Revealing the Objects: Political Publications

Collections / Digitisation - Posted 24-08-2018

As of October 2018 the Library will share a number of additional items from its collections on Europeana, a European digital cultural platform. We are currently working with 12 other partner institutions on a project entitled ‘The Rise of Literacy’ which aims to explore the history of reading and writing in Europe. In this weekly blog series – ‘Revealing the Objects, some of the Library’s contributions will be disclosed on a thematic basis.

Here’s a selection of political publications that will be digitized as part of the project.


Richard Price – A Discourse on the Love of our Country (1789)

Richard Price was a Nonconformist minister, philosopher and insurance accountant. He is mostly known for his sermon ‘A Discourse on the Love of our Country’ (1789), an enthusiastic expression of support to the French Revolution. His sermon inspired Edmund Burke’s famous ‘Reflections on the Revolution in France’ (1790), considered a classical statement and political pamphlet. An official mourning period was held in Paris following Richard Price’s death in 1791, an indication of the significance of his support to the Revolution.

David Williams – Letters on Political Liberty, and the principles of the English and Irish projects of reform (1789)

David Williams was a political pamphleteer. His publication, ‘Letters on Political Liberty’ defends and supports those American settlers that believed in radical political reform and reorganisation. Its content also refers to the author’s ideas on the role of political senators; they were to act as trustees and custodians of the rights of people. Williams made a name for himself in France. His volume ‘Letters on Political Liberty’ was widely circulated in the country after its translation and was particularly appreciated by the leaders of the French Revolution. Williams was awarded a French citizenship due to his support.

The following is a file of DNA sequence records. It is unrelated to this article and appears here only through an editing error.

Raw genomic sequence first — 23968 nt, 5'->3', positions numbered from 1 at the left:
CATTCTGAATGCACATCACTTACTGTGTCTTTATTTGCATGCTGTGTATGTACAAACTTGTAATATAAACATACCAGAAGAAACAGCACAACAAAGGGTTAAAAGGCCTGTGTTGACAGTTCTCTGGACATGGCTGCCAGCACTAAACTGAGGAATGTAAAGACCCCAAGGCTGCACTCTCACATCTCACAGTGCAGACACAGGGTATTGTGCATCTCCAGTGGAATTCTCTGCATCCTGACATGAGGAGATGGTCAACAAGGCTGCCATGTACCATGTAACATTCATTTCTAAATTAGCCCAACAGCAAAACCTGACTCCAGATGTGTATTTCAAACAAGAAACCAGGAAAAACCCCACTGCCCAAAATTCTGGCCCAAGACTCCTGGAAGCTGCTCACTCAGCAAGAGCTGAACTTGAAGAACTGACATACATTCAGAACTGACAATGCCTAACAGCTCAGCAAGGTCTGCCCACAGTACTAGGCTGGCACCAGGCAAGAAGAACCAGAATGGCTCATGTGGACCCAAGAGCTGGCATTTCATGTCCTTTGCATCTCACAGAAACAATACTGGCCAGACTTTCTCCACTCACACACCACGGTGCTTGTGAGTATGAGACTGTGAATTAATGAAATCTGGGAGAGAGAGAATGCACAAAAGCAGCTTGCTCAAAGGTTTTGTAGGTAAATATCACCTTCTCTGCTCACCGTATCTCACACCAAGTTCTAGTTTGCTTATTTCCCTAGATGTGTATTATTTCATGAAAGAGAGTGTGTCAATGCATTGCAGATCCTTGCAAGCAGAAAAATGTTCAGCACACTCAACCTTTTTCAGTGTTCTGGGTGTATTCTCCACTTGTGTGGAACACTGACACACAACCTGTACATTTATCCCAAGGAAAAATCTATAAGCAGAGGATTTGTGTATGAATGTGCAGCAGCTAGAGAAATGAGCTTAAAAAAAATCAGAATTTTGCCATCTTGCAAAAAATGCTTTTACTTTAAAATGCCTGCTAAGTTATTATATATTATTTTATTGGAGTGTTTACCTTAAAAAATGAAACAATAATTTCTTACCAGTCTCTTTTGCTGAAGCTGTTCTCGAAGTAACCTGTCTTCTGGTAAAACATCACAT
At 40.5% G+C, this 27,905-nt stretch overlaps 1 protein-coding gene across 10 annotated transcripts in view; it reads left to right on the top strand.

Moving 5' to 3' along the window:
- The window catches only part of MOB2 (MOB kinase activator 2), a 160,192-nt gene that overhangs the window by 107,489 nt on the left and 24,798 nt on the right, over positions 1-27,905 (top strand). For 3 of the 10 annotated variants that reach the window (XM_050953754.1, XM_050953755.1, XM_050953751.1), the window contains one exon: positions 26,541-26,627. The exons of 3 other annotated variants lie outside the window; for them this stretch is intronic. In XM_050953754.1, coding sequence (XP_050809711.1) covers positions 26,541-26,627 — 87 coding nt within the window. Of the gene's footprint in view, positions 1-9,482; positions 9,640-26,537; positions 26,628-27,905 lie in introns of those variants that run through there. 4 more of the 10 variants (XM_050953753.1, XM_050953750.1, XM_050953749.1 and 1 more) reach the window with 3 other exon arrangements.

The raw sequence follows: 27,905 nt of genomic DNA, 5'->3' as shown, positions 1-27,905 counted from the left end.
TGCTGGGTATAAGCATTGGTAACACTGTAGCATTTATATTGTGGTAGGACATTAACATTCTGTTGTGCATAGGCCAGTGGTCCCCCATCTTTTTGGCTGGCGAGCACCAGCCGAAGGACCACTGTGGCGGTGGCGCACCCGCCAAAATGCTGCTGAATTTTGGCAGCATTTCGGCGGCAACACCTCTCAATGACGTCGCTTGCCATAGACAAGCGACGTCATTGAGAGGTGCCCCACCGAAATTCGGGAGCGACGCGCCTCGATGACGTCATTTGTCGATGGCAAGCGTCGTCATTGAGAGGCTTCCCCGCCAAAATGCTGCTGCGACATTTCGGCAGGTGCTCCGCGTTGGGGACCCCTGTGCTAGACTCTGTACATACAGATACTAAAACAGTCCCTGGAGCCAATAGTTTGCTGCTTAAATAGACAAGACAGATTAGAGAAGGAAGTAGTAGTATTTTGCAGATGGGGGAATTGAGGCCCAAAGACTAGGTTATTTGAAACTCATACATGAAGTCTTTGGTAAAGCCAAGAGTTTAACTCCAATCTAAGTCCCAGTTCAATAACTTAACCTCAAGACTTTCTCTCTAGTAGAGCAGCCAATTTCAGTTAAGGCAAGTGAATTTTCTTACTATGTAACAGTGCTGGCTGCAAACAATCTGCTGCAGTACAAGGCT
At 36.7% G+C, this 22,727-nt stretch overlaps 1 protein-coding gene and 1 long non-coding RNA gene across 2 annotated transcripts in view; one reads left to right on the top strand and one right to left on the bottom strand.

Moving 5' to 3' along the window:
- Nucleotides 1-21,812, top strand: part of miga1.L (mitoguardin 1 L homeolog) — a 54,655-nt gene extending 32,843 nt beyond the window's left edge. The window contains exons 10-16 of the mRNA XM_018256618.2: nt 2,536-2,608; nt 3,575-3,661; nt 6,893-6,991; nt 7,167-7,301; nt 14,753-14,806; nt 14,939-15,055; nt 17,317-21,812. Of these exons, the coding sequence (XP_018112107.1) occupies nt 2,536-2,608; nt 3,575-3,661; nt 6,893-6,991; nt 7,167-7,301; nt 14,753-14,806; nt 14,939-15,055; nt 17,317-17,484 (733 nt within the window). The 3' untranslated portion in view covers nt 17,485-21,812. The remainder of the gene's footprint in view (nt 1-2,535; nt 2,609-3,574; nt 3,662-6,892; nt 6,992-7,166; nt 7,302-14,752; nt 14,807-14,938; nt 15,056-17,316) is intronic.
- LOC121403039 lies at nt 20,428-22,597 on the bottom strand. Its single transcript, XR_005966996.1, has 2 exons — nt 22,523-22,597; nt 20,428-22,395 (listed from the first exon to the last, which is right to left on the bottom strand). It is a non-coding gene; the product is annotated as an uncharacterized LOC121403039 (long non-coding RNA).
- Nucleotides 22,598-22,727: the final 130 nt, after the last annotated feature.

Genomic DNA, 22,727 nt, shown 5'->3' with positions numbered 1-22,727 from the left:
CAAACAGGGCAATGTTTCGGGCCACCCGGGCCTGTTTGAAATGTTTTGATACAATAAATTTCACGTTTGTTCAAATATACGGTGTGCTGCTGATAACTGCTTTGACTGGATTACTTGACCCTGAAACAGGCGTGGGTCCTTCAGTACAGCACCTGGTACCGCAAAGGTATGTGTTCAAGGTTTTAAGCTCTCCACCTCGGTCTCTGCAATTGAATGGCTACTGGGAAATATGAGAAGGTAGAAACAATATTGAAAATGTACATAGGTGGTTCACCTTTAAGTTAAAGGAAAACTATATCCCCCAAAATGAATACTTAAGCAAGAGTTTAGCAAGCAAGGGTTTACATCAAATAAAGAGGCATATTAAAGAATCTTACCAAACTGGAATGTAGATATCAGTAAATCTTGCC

John Jones (Jac Glan-y-gors) – Seren tan gwmmwl, neu ychydig sylw ar frenhinoedd, escobion, arglwyddi, &c. a llywodraeth Lloegr yn gyffredin. Wedi ei ysgrifennu er mwyn y Cymru uniaith (1795)

Jac Glan-y-gors (John Jones) was a satirical writer and inn keeper. The author’s aim in this published pamphlet was to present Thomas Paine’s ideas to a wider Welsh speaking audience. Jones shared Paine’s values on war, monarchy, the Established Church and the rights of men. These values are demonstrated in ‘Seren tan Gwmwl’. He played a prominent role within the London-Welsh societies at the end of the eighteenth century and co-founded the Cymreigyddion Society.

Unofficial Reform Committee – The Miners’ Next Step: being a suggested scheme for the reorganization of the Federation (1912)

‘The Miners’ Next Step’ was a pamphlet-manifesto; formed by an Unofficial Reform Committee, brought together by the miner and Trade Union leader Noah Ablett, as well as A. J. Cook, William Henry Mainwaring and others. The syndicalist manifesto was highly publicised and argues for reformation in the ownership, control and organization of coal pits. It also contains a plea for a singular, large scale industrial union and advocates for an industry that is controlled and owned by its workers. ‘The Miners’ Next Step’ provoked intense discussion within the industrial field and is still noted today for its mixture of Syndicalism and Marxism.

Want to see more posts from this series? See below:


Elen Hâf Jones – Digital Access Projects Officer

This post was created as part of the Europeana Rise of Literacy Project

This post is also available in: Welsh

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